Here is the average precipitation.
Average precipitation - Ketchikan
Prec. (mm)3503252852852351851902753605654403953890

The average temperature in Ketchikan ranges from 1 °C in January, to 14.5 °C in August.
Average temperatures - Ketchikan
Min (°C)-2013581111851-1
Max (°C)4561013161818151064

When to go

In general, the best season to visit Alaska is summer, from June to August. It's cold along the northern and north-western coast, but at least it's above freezing. It's very cool on the remaining western coasts and the islands (with a daily average around 10 °C). In inland areas, it's mild to warm during the day, and sometimes even hot, but at night it gets cool, and sometimes even cold. In the southern coast, where the major cities (Anchorage, Juneau) are located, the air is mild, but you should be equipped for the cold when embarking (maybe to spot orcas and whales) or approaching closer to the glaciers.
June is the best month in most of the country, except the north coast: it's just cooler than July and August, but more sunny, and has fewer rainy days. However, in the northern coast, where normally it doesn't rain much, in July and August you can take advantage of a temperature a little higher (see the averages of Barrow). Recall that in Alaska the summer declines pretty quickly, so that usually July has more rains than June, and August more than July.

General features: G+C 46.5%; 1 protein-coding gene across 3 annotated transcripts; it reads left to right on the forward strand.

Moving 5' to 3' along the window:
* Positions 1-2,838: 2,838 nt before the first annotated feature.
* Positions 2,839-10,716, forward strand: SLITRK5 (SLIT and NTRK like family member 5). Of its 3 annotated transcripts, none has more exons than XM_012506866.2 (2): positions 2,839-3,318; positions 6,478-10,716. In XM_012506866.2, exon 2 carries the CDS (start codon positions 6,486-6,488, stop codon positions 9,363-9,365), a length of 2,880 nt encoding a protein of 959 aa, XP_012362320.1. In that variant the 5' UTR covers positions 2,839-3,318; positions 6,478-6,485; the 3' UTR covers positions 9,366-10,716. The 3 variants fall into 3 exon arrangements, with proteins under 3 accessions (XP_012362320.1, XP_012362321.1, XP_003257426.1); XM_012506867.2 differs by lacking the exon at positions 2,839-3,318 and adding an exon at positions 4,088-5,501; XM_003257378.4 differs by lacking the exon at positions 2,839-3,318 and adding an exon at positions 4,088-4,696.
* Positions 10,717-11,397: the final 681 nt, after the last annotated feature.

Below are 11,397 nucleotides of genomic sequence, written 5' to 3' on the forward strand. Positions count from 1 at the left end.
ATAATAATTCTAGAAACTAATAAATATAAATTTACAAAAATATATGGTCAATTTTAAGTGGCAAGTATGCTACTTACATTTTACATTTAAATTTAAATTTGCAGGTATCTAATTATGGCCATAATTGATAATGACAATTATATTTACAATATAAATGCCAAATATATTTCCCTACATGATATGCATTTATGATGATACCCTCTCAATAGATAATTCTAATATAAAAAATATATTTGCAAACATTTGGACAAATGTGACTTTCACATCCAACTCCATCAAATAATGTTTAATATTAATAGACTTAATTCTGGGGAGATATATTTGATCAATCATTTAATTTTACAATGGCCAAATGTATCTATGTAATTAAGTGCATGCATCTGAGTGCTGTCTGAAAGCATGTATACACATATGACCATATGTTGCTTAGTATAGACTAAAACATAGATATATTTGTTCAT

During the thaw (April in the south, May in inland areas, June in the northern coast), the turning of snow into mud makes difficult travelling outside of towns and cities.
To visit Alaska in its winter look, February and March, usually quite sunny in the central and northern regions, are preferable to December and January, because they have longer days.

What to pack

In winter: cold weather clothing, especially for the interior region, synthetic thermal long underwear, fleece or synchilla, down filled parka with insulated hood, wind jacket in Goretex, warm boots, hand and foot warmers, liner socks, fleece socks. For the south-east, less heavy clothes, sweater, down jacket, rain jacket or umbrella.
In summer: clothes for spring and autumn, T-shirts for hot days, jacket and sweater for the evening. For the north, the mountains and for hiking in the sea or in glaciers: rain jacket, down jacket and warm clothes.